I’m a proud Calgarian and the fact that Giller Prize winning author Will Ferguson also lives in Calgary is just the tip of the iceberg of our wonderful writing community. I’ve been posting lots of local book reviews lately for good reason, we have a wealth of exceptional writers in our midst! I’ve often stated that Ferguson’s works of humour are my favourite, and I actually didn’t really like his book 419 that won the Giller (sorry not sorry), but I’ve accepted the fact that lately he seems more interested in writing literary adventures than hilarious musings on travel so here we are with a review of his latest book, The Finder.
Like the tangled up snake on the cover, this plot is all over the place; we take deep dives into people’s inner lives while we also chase down lost objects in an international man-hunt. We have multiple perspectives that come from all over the world, from the streets of Christchurch New Zealand to the southern-most island of Japan, to the downtown streets of New York. It wasn’t clear to me until about a third of the way through the book what the point of it all was, but now that I’ve completed it, I can confidently say this book is all about finding the person who finds things. It’s not obvious who this person is, and a few red herrings in the form of bodies come our way to distract us from the real target, but we’re not the only person searching for this famous and wealthy criminal. Gaddy Rhodes is an Interpol agent who has been searching for ‘the finder’ for her entire career, but has finally pushed too far and landed in an administrative role once her higher-ups get frustrated with her. Later we meet Thomas Rafferty, a travel-writer skating along on a reputation he formed decades ago when he wrote a groundbreaking travel memoir that’s since become old news. Other characters come and go, but Gaddy and Thomas seem to hold the most persuasive and important of roles. ‘The finder’ himself is a character shrouded in mystery throughout most of the novel so I won’t include any spoilers here.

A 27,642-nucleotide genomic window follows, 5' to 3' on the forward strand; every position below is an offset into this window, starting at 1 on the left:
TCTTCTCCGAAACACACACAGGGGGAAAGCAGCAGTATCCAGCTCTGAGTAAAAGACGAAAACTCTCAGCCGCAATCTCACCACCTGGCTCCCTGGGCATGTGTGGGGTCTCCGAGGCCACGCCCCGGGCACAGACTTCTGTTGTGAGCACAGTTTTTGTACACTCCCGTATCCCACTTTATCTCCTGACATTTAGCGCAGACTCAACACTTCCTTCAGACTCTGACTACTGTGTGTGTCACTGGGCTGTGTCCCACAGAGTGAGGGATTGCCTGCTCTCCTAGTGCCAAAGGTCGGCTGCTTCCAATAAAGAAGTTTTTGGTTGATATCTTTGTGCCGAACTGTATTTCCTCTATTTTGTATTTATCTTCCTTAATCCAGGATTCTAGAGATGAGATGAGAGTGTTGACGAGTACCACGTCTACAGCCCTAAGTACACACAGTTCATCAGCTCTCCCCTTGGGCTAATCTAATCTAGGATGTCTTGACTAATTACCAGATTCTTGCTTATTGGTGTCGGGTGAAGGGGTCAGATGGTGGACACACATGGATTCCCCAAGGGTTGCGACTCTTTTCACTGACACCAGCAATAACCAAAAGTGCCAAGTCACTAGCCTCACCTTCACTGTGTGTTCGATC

Ferguson shines his brightest when writing characters with sharp wit and a bit of world weariness. For this reason, I loved reading about Rafferty and his biting attempts at polite conversation. Towards the end of the book we learn more about his motivations and why he’s so despairing, but I can’t say it felt very authentic once we were let in on the secret. It all seemed a bit forced, a puzzle piece jammed into place to complete a tenuous storyline within the plot. In general I found the female characters simpler, but easier to believe and identify with. They too held their secrets, but their impulses were much more credible, their bravery and ingenuity the highlights of the complicated story.
Ferguson has extensive experience travelling, and I read his (hilarious) memoir about travelling through Japan years ago, which explains why this book’s setting jumps around to so many places. It begins on an island in Japan through the eyes of its sole police officer, and I loved reading about that man so much that I wished we weren’t whisked away from him quite so soon. This officer discovers a victim of the elusive ‘finder’ but we also learn about the history of his island, his relationship with his wife, even details about his daily biking habits. Shortly after becoming absorbed into his backstory, we shift to an official briefing about the death, and then again, we find ourselves in the busy streets of Okinaway City. I grew frustrated at these quick transitions, wishing I could just return back to the simple slow island we started on. In this recent article Ferguson admits to spending more time outlining books than writing them, which explains why I found The Finder so difficult to follow. I believe that when you spend too much time mapping out the plot, the experience of the reader gets lost.
Although this does sound like a negative review of this book, I do want to encourage people to not give up on Will Ferguson and his writing. He is a very funny and talented author, and even though this book isn’t humorous, his wit still pushes through in bit of dialogue and character self-reflection. I have no doubt many people will like this novel, but I’m still wishing for the good ol’ days when his sole aim was to make people laugh. I’m also being hard on him because now that he’s a Giller winner my expectations are heightened, which some may consider unfair (sorry not sorry). The gloves come off once you are widely known as a bestselling writer, especially when your backlist is as impressive as his.